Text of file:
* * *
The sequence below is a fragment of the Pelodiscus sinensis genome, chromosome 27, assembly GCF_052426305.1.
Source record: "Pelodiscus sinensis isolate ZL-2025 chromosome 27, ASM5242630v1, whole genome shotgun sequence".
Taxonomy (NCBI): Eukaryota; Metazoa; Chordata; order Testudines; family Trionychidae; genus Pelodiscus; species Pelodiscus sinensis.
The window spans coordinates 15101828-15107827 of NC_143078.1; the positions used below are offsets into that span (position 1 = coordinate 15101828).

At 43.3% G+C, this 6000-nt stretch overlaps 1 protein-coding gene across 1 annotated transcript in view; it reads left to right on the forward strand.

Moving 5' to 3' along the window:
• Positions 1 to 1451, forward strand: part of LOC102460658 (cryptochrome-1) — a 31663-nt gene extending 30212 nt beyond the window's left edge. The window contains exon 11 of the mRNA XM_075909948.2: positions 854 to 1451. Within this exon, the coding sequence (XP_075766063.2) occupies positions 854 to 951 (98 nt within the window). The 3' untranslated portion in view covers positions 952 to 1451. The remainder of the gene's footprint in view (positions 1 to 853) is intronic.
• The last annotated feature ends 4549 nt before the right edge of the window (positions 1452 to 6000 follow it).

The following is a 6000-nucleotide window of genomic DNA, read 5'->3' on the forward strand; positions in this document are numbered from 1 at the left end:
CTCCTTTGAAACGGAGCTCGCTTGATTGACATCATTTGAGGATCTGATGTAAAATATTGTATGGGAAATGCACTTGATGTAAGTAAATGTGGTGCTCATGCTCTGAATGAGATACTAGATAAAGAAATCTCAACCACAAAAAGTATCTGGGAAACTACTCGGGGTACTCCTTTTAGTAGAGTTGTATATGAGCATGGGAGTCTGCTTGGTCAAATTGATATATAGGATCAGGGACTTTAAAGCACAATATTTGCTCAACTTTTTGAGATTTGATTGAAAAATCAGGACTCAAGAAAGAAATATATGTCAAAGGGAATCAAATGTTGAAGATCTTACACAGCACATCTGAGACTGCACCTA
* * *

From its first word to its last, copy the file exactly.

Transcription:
The sequence below is a fragment of the Pelodiscus sinensis genome, chromosome 27, assembly GCF_052426305.1.
Source record: "Pelodiscus sinensis isolate ZL-2025 chromosome 27, ASM5242630v1, whole genome shotgun sequence".
Taxonomy (NCBI): Eukaryota; Metazoa; Chordata; order Testudines; family Trionychidae; genus Pelodiscus; species Pelodiscus sinensis.
The window spans coordinates 15101828-15107827 of NC_143078.1; the positions used below are offsets into that span (position 1 = coordinate 15101828).

At 43.3% G+C, this 6000-nt stretch overlaps 1 protein-coding gene across 1 annotated transcript in view; it reads left to right on the forward strand.

Moving 5' to 3' along the window:
• Positions 1 to 1451, forward strand: part of LOC102460658 (cryptochrome-1) — a 31663-nt gene extending 30212 nt beyond the window's left edge. The window contains exon 11 of the mRNA XM_075909948.2: positions 854 to 1451. Within this exon, the coding sequence (XP_075766063.2) occupies positions 854 to 951 (98 nt within the window). The 3' untranslated portion in view covers positions 952 to 1451. The remainder of the gene's footprint in view (positions 1 to 853) is intronic.
• The last annotated feature ends 4549 nt before the right edge of the window (positions 1452 to 6000 follow it).

The following is a 6000-nucleotide window of genomic DNA, read 5'->3' on the forward strand; positions in this document are numbered from 1 at the left end:
CTCCTTTGAAACGGAGCTCGCTTGATTGACATCATTTGAGGATCTGATGTAAAATATTGTATGGGAAATGCACTTGATGTAAGTAAATGTGGTGCTCATGCTCTGAATGAGATACTAGATAAAGAAATCTCAACCACAAAAAGTATCTGGGAAACTACTCGGGGTACTCCTTTTAGTAGAGTTGTATATGAGCATGGGAGTCTGCTTGGTCAAATTGATATATAGGATCAGGGACTTTAAAGCACAATATTTGCTCAACTTTTTGAGATTTGATTGAAAAATCAGGACTCAAGAAAGAAATATATGTCAAAGGGAATCAAATGTTGAAGATCTTACACAGCACATCTGAGACTGCACCTA